What's in a Name? Kennedy Hall

Kennedy Hall

Kennedy Hall is not named after a famous Massachusetts political family dynasty. Rather, it was named to honor Ora Leigh Kennedy, who served as a housemother in Kamola Hall from 1921 to 1933.

In that position, Kennedy enforced curfews, dress codes, and regulations for women on campus. She also earned a reputation as a friendly adviser regarding personal and academic problems.

Kennedy was 55 years old when she was hired to supervise the women students living in Kamola and she worked until age 67, when she retired. In 1928, she was elevated to assistant dean of women and, a year later, became dean of women.

Prior to joining the staff at Central, Kennedy served as manager of the Dining Hall at Draper Hall at Amherst College in Massachusetts (1914-1917) and as dean of women and matron of Lewis Hall at the Idaho State Normal School in Lewiston, Idaho (1917-1921).

She trained in dormitory supervision and food service at Simmons College in Boston.

The original Kennedy Hall (now the International Center) was built as a new dormitory for women. It was a one-story frame construction structure, which was cheaper to build than typical brick buildings, and was located on two acres bought for this purpose north of the Chicago, Milwaukee, St. Paul, and Pacific railroad tracks. It cost $150,000.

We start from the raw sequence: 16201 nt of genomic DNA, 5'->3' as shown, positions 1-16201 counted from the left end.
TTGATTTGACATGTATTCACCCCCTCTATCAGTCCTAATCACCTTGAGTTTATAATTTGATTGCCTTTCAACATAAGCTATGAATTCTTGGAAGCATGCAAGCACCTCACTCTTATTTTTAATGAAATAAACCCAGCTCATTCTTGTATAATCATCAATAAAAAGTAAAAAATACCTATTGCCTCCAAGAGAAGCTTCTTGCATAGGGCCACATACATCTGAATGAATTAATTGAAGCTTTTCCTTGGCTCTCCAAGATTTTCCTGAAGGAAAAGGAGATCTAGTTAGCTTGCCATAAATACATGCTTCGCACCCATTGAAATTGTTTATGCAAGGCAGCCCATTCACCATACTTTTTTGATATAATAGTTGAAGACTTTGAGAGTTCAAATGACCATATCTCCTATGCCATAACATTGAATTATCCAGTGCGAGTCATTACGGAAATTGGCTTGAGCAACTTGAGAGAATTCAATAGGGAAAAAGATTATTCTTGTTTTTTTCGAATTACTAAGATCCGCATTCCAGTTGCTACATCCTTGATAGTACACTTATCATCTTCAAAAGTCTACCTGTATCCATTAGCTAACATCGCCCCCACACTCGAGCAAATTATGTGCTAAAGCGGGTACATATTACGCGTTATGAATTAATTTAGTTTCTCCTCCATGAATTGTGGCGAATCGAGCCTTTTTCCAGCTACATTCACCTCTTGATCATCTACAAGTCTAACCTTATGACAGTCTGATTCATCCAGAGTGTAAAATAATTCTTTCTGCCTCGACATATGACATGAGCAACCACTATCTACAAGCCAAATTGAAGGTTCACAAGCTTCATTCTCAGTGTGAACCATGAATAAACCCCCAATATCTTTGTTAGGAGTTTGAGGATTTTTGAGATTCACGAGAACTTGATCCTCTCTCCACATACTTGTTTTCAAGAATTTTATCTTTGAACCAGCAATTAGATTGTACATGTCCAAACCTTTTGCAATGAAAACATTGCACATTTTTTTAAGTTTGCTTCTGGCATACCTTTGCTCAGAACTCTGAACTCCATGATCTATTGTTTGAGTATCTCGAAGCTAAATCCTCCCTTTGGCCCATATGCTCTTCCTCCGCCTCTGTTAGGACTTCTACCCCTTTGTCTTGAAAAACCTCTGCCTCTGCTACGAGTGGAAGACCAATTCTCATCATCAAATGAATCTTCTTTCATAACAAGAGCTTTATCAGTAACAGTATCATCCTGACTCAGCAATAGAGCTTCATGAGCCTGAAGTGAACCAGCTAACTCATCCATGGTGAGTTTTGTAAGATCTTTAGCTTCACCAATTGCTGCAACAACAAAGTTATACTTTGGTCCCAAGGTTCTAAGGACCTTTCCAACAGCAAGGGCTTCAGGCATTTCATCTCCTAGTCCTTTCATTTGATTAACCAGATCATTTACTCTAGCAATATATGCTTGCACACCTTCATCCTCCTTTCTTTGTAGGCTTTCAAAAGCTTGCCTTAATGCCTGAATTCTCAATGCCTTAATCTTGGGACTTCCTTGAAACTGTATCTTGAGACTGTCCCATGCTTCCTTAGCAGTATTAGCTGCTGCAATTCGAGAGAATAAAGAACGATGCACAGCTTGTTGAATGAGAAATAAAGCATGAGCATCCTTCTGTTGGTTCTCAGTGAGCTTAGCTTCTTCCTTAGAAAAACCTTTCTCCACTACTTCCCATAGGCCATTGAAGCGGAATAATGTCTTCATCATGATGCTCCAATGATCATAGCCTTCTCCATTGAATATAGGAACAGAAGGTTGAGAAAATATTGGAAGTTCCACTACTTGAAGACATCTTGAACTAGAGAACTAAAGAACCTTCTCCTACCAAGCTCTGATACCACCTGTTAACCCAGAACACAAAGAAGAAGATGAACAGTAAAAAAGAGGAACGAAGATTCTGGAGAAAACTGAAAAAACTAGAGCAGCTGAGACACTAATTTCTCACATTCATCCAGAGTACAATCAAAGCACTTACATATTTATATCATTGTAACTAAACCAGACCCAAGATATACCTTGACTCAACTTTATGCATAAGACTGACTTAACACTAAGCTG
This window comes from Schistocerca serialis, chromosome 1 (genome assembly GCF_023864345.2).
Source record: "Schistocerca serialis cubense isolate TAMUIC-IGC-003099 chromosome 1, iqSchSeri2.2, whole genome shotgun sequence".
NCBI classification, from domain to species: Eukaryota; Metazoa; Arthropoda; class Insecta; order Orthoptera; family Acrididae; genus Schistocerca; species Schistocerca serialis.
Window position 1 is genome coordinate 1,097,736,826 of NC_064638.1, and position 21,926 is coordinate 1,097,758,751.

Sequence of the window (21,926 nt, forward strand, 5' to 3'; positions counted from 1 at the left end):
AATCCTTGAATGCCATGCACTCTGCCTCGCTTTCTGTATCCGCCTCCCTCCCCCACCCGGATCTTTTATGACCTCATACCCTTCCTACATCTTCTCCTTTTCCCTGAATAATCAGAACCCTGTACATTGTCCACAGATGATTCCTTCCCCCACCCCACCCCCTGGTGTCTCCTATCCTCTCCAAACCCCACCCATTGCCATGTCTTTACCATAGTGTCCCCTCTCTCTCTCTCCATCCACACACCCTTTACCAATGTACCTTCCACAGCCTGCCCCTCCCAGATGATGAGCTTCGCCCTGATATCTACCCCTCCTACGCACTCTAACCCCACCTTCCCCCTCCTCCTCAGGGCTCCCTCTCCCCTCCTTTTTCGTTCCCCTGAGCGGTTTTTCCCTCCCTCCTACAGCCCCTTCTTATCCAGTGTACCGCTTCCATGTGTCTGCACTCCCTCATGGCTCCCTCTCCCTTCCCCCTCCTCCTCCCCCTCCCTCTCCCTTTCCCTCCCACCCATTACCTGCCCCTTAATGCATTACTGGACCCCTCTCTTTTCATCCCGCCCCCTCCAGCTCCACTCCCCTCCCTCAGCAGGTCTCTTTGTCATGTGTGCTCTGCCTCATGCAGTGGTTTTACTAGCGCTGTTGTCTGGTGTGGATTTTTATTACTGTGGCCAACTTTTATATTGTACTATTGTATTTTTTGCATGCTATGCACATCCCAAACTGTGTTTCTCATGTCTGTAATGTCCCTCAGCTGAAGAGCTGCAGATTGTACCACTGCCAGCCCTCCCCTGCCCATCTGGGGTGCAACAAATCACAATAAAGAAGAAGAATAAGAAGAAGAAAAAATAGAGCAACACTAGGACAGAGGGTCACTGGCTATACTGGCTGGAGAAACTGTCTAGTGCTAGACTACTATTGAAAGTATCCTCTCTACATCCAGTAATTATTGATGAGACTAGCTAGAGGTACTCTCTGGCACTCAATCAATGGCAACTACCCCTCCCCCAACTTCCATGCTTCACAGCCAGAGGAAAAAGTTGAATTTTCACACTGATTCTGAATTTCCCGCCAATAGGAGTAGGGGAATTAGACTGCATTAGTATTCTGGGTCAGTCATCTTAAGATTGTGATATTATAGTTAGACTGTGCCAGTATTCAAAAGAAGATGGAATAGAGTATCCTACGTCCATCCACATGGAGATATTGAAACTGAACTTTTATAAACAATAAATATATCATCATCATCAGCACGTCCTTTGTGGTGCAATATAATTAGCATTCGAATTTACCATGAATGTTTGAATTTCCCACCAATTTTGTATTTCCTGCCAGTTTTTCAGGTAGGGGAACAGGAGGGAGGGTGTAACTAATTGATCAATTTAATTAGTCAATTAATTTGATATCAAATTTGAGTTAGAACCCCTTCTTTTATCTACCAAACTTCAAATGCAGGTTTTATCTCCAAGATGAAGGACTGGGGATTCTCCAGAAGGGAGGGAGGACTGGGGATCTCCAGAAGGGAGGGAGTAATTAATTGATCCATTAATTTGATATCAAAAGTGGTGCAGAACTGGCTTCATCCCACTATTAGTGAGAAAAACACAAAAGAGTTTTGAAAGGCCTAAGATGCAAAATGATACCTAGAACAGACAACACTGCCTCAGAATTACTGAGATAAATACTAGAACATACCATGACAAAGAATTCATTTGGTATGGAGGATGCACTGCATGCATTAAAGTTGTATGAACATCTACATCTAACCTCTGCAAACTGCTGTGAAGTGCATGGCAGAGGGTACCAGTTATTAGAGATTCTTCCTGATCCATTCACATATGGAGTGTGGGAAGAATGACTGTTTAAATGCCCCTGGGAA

Built in an Early Modernism architectural style, the building boasted modern pole-like pillars and was constructed with an exterior wall design that was predominately a ‘groove rustic’ horizontal wood siding with some brick and some board and batten elements, according to historian Lauren Walton. Sometime later, wooden shingles were installed, covering the entire exterior of the building.

In November 1948, when Kennedy Hall was officially named, the Campus Crier student newspaper reported: “Miss Kennedy was closely associated with the personal and social living of all women students at the college during the time was connected with this institution.”

The paper also quoted Amanda Hebeler, chair of the faculty committee on memorials, who said, “She was a woman of broad interests and possessed those cultural and social qualities which gave her a place of high regard with students and faculty.”

Kennedy died on February 21, 1948. At the time, she was living with her niece, Dawn Kennedy, head of the art department at the State College for Women (now the University of Montevallo) in Montevallo, Alabama, and a former art instructor at Central Washington College of Education.

In 1967, the Kennedy name was moved to one of the buildings in Student Village North (Phase I), which were erected that year. The newer Kennedy Hall continues to be in use as a student residence hall.

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